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2010 | 23 | 55-61

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Physiological Background of Muscular Pain During Skiing and Delayed Muscle Soreness after Skiing



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During intensive skiing, at each turn, in particular towards the end of the turning steering phase, eccentric work of the lower limb muscles occurs (predominantly of the quadriceps femoris), which is the direct cause of damage within muscle cells. A few or more than ten hours after intensive physical effort the symptoms of delayed onset muscle soreness may appear, which is mainly a result of the micro-damage within the myocytes.The following procedure can be proposed for prevention of muscle soreness for skiers: around a week before first day of skiing in the season, skiers should perform a series of intensive physical exercises involving eccentric contractions, thus inducing delayed muscular soreness. The exercises may involve for example: downhill running, preferably down a steep slope, running down stairs, deep knee bend jumps, deep knee bend jumps over an obstacle, jumping to the ground from a certain height, sit-ups on one or both feet, etc. The exercises should lead considerable local fatigue, in particular of the lower limb muscles, so that muscle soreness occurs on the second day, in particular in the frontal part of the thighs. After approximately two days the pain will alleviate, while after a week the strength of the muscles will return to its pre-exercise condition. This should considerably reduce, or even remove, delayed muscle soreness after skiing, which will not only help skiers use their time more effectively but will also be crucial to the skiers' safety.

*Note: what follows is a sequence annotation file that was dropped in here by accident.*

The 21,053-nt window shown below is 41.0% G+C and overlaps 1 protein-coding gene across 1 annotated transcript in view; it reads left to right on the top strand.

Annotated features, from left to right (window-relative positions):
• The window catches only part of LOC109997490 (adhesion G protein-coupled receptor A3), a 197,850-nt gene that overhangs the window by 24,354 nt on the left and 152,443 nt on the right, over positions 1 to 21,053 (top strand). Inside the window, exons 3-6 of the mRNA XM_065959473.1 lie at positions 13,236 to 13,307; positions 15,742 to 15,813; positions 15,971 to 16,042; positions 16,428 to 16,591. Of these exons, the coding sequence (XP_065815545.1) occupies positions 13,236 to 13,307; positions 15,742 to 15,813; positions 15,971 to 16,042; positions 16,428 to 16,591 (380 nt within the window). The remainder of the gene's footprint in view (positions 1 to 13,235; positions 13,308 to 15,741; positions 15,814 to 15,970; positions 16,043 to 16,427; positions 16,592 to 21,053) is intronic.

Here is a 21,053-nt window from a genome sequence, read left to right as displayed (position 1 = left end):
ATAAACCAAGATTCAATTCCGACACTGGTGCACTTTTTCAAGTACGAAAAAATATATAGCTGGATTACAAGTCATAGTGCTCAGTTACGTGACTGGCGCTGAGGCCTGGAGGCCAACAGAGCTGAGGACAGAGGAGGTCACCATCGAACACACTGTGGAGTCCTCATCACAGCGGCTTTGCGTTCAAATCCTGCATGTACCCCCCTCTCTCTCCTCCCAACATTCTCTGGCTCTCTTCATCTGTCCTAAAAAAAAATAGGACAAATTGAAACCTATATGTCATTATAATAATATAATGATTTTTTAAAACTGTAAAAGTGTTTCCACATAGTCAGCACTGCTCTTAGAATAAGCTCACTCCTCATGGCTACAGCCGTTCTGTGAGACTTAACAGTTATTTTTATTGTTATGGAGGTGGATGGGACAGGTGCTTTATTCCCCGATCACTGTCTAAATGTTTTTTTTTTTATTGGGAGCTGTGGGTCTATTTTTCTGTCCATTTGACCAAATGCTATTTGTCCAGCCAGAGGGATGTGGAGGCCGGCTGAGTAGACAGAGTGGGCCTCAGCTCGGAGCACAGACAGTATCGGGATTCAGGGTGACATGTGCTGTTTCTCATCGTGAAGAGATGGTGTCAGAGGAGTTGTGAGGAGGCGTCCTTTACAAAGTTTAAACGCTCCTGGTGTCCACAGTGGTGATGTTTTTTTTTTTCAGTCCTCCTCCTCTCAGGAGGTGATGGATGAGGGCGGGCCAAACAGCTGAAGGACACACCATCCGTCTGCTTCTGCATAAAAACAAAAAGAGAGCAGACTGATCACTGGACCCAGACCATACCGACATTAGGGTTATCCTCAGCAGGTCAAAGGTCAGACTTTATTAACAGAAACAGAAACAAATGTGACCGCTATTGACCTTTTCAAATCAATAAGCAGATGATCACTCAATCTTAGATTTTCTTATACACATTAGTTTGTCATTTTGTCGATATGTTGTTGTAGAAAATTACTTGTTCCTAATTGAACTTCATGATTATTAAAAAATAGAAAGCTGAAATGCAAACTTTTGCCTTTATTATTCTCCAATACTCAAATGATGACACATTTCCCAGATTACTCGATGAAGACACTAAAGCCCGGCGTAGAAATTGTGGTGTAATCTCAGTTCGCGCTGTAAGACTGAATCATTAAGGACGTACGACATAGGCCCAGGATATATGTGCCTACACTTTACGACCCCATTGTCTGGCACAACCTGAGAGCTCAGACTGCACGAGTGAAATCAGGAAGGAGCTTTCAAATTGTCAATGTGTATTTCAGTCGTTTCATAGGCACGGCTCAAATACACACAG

Physical description


1 - 1 - 2010
24 - 5 - 2010


  • Institute of Human Physiology, Department of Physiology and Biochemistry, University School of Physical Education, Kraków


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